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New Study Probes the Details of Dinosaur Bites

On a very superficial level, the skulls of the carnivorous theropod dinosaurs might look very much the same from species to species—big jaws filled with lots of pointy teeth. If they are examined in even a little bit of detail, however, it is quickly apparent that meat-eating dinosaurs were diverse...

The reconstructed skeleton of Spinosaurus. According to new research, it probably had a quick bite. From Wikipedia.


On a very superficial level, the skulls of the carnivorous theropod dinosaurs might look very much the same from species to species—big jaws filled with lots of pointy teeth. If they are examined in even a little bit of detail, however, it is quickly apparent that meat-eating dinosaurs were diverse in head shape and skull construction. Just as modern predators have different skulls suited to disparate feeding habits, the differences between one theropod skull and another may be signals of different prey preferences and feeding techniques, and in a new study paleontologist Manabu Sakamoto attempted to determine the biting function of different animals from across the spectrum of theropod diversity.

In order to test the bite forces of the 41 theropods chosen for the study, Sakamoto created virtual models using two-dimensional illustrations of their skulls and muscle attachments inferred from the anatomy of living birds and crocodiles. What the tests showed was that different kinds of theropods had significantly different types of bites. Among what are termed "high-efficiency" biters—dinosaurs that exert consistent force over the length of their jaws—were the tyrannosaurs, allosaurs and ceratosaurs. These were some of the largest and most dominant of all the theropod dinosaurs, so it was  not altogether surprising that they could exert heavy pressures over most of their jaws.

On the other end of the spectrum were dinosaurs with weak, quick bites. The long-snouted, fish-eating spinosaurid dinosaurs were among those that fell into this group, as did smaller predators such as early relatives of the tyrannosaurs. In the case of the latter group, this would mean that early tyrannosaurs were capable of snapping their jaws quickly (a tactic suitable for small prey) while later tyrannosaurs were adapted to deliver strong, crushing bites. Of further interest were the small dinosaurs Coelophysis and Syntarsus. Their results were very far away from those of all other dinosaurs. This may mean that they were specialist hunters of small prey, and Sakamoto suggests that, at least in terms of bite mechanics, these dinosaurs cannot be taken as representing the ancestral condition for other groups of theropod dinosaurs.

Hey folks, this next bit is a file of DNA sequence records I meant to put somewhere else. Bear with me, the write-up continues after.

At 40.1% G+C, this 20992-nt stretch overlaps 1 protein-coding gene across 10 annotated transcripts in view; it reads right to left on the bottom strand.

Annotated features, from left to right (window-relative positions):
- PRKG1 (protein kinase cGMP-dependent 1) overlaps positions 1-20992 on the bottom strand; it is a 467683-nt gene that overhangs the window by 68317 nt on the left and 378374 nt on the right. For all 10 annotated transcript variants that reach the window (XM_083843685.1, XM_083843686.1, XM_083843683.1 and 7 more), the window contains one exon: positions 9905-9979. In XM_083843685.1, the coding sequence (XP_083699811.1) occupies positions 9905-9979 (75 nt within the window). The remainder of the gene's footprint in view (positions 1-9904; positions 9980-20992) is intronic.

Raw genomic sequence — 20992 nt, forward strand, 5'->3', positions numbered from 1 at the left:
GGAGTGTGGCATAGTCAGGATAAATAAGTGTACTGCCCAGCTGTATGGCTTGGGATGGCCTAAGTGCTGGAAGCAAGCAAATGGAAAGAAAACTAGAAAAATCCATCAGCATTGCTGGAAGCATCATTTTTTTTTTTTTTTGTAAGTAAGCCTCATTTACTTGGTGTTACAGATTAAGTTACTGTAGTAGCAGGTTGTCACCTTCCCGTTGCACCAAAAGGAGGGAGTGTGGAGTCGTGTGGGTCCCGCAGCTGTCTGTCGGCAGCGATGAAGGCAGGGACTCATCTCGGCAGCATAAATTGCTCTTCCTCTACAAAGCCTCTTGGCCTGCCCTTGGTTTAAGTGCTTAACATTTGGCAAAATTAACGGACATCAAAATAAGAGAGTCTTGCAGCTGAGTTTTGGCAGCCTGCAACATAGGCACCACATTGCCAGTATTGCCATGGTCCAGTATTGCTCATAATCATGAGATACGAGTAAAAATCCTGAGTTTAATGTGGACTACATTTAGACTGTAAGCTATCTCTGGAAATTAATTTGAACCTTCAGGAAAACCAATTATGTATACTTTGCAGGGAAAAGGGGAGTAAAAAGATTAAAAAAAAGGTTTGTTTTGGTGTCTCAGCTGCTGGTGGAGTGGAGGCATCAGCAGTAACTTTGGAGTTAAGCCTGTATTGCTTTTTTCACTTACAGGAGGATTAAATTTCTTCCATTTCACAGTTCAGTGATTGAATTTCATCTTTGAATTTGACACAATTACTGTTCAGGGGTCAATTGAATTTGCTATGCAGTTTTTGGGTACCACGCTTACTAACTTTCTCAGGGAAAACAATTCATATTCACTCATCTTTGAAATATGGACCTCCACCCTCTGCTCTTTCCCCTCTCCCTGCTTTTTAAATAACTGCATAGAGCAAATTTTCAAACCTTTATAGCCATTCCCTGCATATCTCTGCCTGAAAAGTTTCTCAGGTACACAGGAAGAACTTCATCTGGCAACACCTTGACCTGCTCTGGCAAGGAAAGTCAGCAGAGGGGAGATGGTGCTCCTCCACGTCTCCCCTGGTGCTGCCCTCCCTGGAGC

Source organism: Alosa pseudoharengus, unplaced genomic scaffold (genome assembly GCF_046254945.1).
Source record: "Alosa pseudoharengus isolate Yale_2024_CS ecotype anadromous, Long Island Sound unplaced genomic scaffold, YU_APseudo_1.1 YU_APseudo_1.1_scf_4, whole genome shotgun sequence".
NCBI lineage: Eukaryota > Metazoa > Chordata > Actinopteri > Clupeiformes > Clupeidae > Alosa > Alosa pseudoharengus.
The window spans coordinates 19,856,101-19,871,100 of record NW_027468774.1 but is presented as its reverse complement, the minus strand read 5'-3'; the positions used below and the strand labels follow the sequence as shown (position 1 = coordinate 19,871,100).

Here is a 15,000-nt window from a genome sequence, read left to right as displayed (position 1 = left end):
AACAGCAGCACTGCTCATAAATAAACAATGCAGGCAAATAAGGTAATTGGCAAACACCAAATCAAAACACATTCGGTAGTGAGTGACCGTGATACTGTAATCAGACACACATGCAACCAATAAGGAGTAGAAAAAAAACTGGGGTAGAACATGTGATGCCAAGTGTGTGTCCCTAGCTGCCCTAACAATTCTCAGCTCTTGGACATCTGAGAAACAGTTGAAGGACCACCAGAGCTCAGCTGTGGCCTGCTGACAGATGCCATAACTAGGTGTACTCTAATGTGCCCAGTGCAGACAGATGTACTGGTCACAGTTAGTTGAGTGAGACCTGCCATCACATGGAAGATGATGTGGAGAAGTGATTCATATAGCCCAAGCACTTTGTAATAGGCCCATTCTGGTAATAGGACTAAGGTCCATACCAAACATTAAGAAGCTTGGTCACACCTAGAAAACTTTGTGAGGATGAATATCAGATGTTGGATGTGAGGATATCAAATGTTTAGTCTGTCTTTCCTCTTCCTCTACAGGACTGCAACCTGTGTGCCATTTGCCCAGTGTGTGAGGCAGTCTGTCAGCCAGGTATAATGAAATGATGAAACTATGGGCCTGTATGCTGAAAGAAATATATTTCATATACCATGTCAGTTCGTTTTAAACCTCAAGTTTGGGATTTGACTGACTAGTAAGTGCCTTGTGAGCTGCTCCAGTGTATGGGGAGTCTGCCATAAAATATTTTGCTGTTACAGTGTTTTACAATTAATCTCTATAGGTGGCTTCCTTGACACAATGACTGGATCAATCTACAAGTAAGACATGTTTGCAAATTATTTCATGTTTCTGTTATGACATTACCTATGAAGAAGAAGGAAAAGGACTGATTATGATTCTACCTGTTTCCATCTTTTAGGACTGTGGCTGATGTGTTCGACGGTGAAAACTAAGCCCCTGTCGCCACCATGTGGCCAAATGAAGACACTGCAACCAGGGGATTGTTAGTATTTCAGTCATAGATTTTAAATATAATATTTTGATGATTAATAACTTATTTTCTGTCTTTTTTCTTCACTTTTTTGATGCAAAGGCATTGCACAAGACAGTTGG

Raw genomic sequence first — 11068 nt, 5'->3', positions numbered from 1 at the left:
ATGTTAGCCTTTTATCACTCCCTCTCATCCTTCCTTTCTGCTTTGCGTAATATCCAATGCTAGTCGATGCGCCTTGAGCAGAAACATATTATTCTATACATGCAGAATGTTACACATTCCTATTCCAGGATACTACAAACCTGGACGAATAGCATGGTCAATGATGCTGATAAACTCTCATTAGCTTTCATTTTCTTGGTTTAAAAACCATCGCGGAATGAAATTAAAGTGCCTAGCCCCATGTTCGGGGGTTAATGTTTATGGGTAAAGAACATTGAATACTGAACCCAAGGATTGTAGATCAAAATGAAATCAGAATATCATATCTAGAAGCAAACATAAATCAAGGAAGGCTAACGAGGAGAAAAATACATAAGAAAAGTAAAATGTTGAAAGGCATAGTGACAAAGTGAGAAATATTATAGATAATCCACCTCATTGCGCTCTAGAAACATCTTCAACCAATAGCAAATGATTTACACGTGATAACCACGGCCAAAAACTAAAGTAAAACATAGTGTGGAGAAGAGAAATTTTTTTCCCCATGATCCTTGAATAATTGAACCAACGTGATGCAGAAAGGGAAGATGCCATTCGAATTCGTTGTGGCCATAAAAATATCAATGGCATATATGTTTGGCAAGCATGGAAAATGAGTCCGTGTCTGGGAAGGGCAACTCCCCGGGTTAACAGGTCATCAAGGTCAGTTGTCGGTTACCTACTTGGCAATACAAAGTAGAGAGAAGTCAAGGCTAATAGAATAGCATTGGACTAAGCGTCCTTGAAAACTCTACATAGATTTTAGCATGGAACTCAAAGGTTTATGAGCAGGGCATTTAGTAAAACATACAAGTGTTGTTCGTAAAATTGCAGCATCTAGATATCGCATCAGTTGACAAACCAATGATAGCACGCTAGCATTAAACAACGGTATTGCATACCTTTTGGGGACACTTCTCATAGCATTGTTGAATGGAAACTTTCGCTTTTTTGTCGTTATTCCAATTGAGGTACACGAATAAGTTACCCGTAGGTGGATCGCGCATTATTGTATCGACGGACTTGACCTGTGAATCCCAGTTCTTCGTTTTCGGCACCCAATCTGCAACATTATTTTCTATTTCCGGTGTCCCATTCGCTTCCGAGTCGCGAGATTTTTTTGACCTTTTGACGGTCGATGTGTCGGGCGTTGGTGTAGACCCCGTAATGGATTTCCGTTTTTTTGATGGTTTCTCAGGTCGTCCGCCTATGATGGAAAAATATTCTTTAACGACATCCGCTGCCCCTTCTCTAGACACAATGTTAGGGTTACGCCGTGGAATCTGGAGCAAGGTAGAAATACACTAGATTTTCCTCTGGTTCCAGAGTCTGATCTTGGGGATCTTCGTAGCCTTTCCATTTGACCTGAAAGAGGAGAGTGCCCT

Clearly not all theropod dinosaurs were the same. Some, such as the giants Tyrannosaurus and Carcharadontosaurus, had powerful bites that allowed them to take down and consume large prey. Dinosaurs such as the long-snouted Spinosaurus and Baryonyx, on the other hand, had jaws better suited to quickly snapping up fast-moving prey (like fish), and dinosaurs such as Coelophysis were oddballs unlike most of their theropod relatives. Likewise, as paleontologists fill out the theropod family tree with new specimens it will become possible to trace the evolution of difference biting styles in different lineages, allowing us to see how different predators became adapted to taking down and feeding on various kinds of prey.

For more on this research, see this post on Sakamoto's blog Raptor's Nest.

Sakamoto, M. (2010). Jaw biomechanics and the evolution of biting performance in theropod dinosaurs Proceedings of the Royal Society B: Biological Sciences DOI: 10.1098/rspb.2010.0794
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About Brian Switek
Brian Switek

Brian Switek is a freelance science writer specializing in evolution, paleontology, and natural history. He writes regularly for National Geographic's Phenomena blog as Laelaps.

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